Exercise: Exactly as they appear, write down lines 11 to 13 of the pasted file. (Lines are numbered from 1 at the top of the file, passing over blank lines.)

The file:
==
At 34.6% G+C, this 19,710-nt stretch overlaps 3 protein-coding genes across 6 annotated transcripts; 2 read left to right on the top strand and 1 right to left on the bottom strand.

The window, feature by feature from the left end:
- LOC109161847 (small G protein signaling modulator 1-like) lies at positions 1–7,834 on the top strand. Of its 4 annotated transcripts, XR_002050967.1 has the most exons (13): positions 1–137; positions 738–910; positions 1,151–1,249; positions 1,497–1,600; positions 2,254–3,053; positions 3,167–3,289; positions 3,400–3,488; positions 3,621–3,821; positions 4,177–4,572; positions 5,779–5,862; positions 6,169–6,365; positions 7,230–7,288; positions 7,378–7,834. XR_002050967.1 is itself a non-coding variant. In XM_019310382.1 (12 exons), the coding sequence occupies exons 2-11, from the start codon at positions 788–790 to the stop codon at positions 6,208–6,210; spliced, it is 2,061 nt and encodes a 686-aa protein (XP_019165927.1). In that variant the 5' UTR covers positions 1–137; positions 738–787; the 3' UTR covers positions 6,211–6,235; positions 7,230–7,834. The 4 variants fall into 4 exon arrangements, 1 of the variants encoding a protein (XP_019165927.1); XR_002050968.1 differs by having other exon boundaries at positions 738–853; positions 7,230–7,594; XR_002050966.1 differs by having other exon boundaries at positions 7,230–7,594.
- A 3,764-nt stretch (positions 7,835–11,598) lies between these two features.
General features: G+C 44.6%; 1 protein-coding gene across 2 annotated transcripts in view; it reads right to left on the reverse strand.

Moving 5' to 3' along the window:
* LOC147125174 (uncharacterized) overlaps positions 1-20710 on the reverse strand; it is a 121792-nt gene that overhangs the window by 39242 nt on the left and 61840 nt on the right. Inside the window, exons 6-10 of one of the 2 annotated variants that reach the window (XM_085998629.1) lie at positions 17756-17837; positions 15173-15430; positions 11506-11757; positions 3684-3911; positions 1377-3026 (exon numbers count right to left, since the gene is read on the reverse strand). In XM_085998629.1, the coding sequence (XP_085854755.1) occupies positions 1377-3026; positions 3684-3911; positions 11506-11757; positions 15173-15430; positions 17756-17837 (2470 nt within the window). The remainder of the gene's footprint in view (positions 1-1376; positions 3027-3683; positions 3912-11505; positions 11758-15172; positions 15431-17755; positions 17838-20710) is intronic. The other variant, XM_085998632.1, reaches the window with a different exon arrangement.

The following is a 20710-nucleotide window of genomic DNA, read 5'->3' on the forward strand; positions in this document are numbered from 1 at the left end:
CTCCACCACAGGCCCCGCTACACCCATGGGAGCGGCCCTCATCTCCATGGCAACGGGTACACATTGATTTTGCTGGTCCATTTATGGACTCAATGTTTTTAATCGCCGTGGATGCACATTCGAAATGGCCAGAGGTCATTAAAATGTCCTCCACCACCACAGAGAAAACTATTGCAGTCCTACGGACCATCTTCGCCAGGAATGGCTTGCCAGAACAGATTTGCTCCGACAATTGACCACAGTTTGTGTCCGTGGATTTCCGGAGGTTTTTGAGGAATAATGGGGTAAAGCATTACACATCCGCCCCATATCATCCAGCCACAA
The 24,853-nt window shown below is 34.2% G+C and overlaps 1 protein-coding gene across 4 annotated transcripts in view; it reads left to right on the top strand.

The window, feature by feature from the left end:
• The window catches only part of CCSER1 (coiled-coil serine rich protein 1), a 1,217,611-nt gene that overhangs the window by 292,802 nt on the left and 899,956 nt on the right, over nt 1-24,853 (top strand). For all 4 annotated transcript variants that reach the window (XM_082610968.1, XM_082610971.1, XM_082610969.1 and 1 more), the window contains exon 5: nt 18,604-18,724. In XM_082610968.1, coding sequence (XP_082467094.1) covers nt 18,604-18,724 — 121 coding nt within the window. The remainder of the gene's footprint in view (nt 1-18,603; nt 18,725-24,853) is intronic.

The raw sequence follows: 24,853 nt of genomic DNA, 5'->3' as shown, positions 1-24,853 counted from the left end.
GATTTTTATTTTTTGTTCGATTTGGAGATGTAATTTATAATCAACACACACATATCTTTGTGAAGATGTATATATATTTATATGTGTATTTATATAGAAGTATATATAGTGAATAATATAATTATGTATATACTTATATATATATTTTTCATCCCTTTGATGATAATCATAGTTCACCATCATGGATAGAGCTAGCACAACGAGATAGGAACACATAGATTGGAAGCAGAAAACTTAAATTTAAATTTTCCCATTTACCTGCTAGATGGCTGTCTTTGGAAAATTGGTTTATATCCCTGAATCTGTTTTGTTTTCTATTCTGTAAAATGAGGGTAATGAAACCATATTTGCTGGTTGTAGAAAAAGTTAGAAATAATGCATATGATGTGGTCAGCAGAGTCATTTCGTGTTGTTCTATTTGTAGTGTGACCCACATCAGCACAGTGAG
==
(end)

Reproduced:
The window, feature by feature from the left end:
• The window catches only part of CCSER1 (coiled-coil serine rich protein 1), a 1,217,611-nt gene that overhangs the window by 292,802 nt on the left and 899,956 nt on the right, over nt 1-24,853 (top strand). For all 4 annotated transcript variants that reach the window (XM_082610968.1, XM_082610971.1, XM_082610969.1 and 1 more), the window contains exon 5: nt 18,604-18,724. In XM_082610968.1, coding sequence (XP_082467094.1) covers nt 18,604-18,724 — 121 coding nt within the window. The remainder of the gene's footprint in view (nt 1-18,603; nt 18,725-24,853) is intronic.

The raw sequence follows: 24,853 nt of genomic DNA, 5'->3' as shown, positions 1-24,853 counted from the left end.